A Cody man must pay $10,000 in restitution for mistakenly telling his teenage son to go ahead and shoot a grizzly bear during a black bear hunt last spring.
Joel Proffit did the right thing by immediately contacting the Wyoming Game and Fish Department after he discovered that his son had mistakenly shot a grizzly, and not a black bear, Circuit Court Judge Ed Luhm said during Proffit’s sentencing recently.
Game and Fish warden Travis Crane wrote in an affidavit that he inspected the bear’s head and hide and determined that it was a grizzly.
Proffit was charged with a misdemeanor count of being an accessory before or after the fact in taking a grizzly bear, which was shot May 22, 2022, in the North Fork area near Cody, according to reports.
Because he immediately reported the mistake and pleaded no contest to the charge, prosecutors agreed to waive the usual penalty of a $10,000 fine and up to a year in jail. However, Proffit was ordered to pay $10,000 in restitution to Game and Fish for telling his son to shoot the grizzly.
No Griz Hunting In Cowboy State, Yet
There are spring and fall hunting seasons for black bears in Wyoming. Grizzlies remain under federal jurisdiction and endangered species protection in the Cowboy State and may not be hunted.
However, efforts are underway to delist grizzlies. If they are delitsted, Game and Fish plans to open a grizzly hunting season.
Meanwhile, authorities are searching for clues in the apparently deliberate illegal shooting of a grizzly along the highway between Cody and the Yellowstone Park recently.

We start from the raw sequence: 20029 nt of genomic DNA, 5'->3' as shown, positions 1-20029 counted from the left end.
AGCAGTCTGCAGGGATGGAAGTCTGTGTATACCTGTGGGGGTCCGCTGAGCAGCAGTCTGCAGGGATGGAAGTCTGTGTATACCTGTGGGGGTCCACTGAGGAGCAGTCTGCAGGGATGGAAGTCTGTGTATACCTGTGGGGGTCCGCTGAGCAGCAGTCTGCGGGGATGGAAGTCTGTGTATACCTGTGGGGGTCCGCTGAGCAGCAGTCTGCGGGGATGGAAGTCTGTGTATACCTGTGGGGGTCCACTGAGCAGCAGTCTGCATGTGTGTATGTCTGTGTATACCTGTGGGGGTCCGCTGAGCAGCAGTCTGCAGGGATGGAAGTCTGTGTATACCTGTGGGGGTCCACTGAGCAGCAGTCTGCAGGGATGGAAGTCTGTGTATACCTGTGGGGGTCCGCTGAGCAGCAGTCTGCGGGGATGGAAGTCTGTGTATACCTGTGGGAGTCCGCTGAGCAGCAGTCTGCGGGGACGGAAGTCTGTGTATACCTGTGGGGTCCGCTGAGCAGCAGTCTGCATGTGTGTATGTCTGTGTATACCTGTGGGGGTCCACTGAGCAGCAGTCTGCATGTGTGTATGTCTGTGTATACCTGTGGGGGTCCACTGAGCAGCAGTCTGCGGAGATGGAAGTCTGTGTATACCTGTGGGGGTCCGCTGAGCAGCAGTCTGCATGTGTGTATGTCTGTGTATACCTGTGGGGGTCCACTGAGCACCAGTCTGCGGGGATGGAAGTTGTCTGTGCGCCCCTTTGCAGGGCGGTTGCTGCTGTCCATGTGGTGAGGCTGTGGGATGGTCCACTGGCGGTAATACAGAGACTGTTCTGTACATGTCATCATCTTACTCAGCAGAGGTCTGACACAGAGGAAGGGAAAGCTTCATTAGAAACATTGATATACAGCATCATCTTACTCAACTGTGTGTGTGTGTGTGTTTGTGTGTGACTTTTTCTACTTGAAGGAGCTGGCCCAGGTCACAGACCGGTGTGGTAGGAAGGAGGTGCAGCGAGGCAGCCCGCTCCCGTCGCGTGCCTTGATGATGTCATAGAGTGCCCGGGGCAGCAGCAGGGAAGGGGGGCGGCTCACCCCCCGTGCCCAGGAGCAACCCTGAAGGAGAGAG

An Easy Mistake To Make
Making the distinction between grizzly bears and black bears can be a challenge for Wyoming hunters. Despite the name, black bears come in numerous shades — including some with lighter coats usually associated with grizzlies. And grizzly bears can also be dark, or even black, in color.
And though grizzlies are generally significantly more massive than black bears, there can be an overlap in the sizes of large black bears and smaller grizzlies.
Grizzlies can generally be distinguished by having smaller ears and a “dish-shaped” face and snout, according to Game and Fish. Grizzlies also have longer claws than black bears, and mature grizzlies have a distinct shoulder hump.
Even so, in low light or thick cover, it can be difficult to make the distinction. As part of its Hunter Education Program, Game and Fish uses a quiz displaying several photos of grizzlies and black bears and asking students to identify which species is pictured.
The quiz is available online.
Mark Heinz can be reached at: Mark@CowboyStateDaily.com